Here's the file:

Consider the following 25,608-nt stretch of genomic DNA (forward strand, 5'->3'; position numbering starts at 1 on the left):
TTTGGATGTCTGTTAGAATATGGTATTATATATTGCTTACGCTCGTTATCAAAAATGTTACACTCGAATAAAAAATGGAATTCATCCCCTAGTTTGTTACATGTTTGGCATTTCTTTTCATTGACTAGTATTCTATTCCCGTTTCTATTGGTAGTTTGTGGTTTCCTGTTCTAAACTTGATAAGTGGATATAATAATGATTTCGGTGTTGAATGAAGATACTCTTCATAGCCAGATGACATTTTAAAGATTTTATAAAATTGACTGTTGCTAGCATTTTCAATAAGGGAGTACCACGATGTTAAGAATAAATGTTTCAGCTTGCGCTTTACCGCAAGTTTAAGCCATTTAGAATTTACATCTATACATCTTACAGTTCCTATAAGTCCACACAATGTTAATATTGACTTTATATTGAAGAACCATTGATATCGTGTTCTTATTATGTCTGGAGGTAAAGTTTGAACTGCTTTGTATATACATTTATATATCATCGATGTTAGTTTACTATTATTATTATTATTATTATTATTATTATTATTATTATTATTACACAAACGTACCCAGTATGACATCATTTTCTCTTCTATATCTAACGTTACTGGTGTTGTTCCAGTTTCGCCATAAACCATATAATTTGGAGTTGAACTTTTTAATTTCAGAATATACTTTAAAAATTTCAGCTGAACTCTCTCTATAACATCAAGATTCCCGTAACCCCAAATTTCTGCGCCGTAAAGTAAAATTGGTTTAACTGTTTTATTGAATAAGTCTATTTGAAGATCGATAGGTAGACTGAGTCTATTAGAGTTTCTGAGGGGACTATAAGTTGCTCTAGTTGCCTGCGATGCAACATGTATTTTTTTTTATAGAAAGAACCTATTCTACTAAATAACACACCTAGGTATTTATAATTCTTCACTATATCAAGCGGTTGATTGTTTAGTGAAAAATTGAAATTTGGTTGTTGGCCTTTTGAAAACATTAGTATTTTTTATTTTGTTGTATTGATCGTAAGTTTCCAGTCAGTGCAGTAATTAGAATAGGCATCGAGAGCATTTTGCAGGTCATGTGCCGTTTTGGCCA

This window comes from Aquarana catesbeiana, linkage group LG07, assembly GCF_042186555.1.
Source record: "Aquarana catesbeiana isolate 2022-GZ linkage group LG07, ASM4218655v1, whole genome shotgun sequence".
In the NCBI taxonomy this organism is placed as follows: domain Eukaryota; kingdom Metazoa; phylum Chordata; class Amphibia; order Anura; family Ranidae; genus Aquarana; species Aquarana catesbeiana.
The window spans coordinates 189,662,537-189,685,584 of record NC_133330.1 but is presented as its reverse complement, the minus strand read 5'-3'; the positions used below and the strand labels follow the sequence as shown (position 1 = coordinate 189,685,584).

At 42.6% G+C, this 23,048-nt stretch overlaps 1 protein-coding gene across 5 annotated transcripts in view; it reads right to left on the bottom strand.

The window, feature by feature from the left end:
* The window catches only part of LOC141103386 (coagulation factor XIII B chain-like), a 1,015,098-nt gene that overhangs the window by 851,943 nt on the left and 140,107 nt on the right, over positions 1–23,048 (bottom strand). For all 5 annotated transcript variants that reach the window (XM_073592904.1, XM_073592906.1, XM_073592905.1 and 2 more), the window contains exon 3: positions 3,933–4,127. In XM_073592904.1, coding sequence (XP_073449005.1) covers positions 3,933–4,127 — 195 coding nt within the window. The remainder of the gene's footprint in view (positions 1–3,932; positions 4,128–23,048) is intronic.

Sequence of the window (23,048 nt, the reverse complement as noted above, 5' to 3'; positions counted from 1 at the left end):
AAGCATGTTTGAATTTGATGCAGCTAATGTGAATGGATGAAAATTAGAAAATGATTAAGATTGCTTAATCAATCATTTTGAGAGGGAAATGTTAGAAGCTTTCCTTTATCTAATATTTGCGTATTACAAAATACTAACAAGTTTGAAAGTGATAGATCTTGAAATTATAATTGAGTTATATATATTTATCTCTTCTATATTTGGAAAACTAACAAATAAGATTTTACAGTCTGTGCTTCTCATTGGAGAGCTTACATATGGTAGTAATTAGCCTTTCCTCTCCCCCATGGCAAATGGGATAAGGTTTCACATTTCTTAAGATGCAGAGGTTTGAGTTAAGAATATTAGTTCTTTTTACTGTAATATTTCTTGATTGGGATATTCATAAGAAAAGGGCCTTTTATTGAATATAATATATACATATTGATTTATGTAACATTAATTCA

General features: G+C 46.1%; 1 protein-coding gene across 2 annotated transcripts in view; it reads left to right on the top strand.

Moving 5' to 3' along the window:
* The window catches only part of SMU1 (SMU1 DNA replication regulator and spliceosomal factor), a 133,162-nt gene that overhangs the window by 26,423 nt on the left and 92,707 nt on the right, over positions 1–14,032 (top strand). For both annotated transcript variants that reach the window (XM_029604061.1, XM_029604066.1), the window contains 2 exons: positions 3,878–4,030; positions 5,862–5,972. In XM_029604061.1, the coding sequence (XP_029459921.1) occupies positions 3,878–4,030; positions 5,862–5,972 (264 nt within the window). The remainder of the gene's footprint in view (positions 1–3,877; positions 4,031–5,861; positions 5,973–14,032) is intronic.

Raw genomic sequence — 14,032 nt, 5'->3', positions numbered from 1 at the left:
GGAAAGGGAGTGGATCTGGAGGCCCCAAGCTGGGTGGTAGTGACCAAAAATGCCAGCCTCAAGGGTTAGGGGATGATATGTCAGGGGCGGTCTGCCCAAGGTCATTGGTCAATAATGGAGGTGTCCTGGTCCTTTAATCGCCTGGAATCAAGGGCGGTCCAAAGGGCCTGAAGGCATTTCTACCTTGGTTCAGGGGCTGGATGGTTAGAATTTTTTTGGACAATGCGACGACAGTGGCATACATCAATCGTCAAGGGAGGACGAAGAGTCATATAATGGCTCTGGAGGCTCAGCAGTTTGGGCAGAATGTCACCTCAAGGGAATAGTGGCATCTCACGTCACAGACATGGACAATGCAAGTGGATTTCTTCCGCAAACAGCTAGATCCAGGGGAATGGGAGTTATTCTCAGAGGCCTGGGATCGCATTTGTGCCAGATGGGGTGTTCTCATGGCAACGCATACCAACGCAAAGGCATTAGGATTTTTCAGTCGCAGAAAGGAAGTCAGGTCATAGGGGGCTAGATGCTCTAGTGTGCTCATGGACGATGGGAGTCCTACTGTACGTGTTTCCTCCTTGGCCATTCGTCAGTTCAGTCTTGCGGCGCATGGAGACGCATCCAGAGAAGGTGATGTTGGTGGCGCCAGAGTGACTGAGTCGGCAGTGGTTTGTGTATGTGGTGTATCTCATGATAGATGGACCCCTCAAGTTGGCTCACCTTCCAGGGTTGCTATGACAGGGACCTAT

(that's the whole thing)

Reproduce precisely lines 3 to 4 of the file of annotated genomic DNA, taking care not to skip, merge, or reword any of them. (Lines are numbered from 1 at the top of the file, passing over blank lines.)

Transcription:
This window comes from Aquarana catesbeiana, linkage group LG07, assembly GCF_042186555.1.
Source record: "Aquarana catesbeiana isolate 2022-GZ linkage group LG07, ASM4218655v1, whole genome shotgun sequence".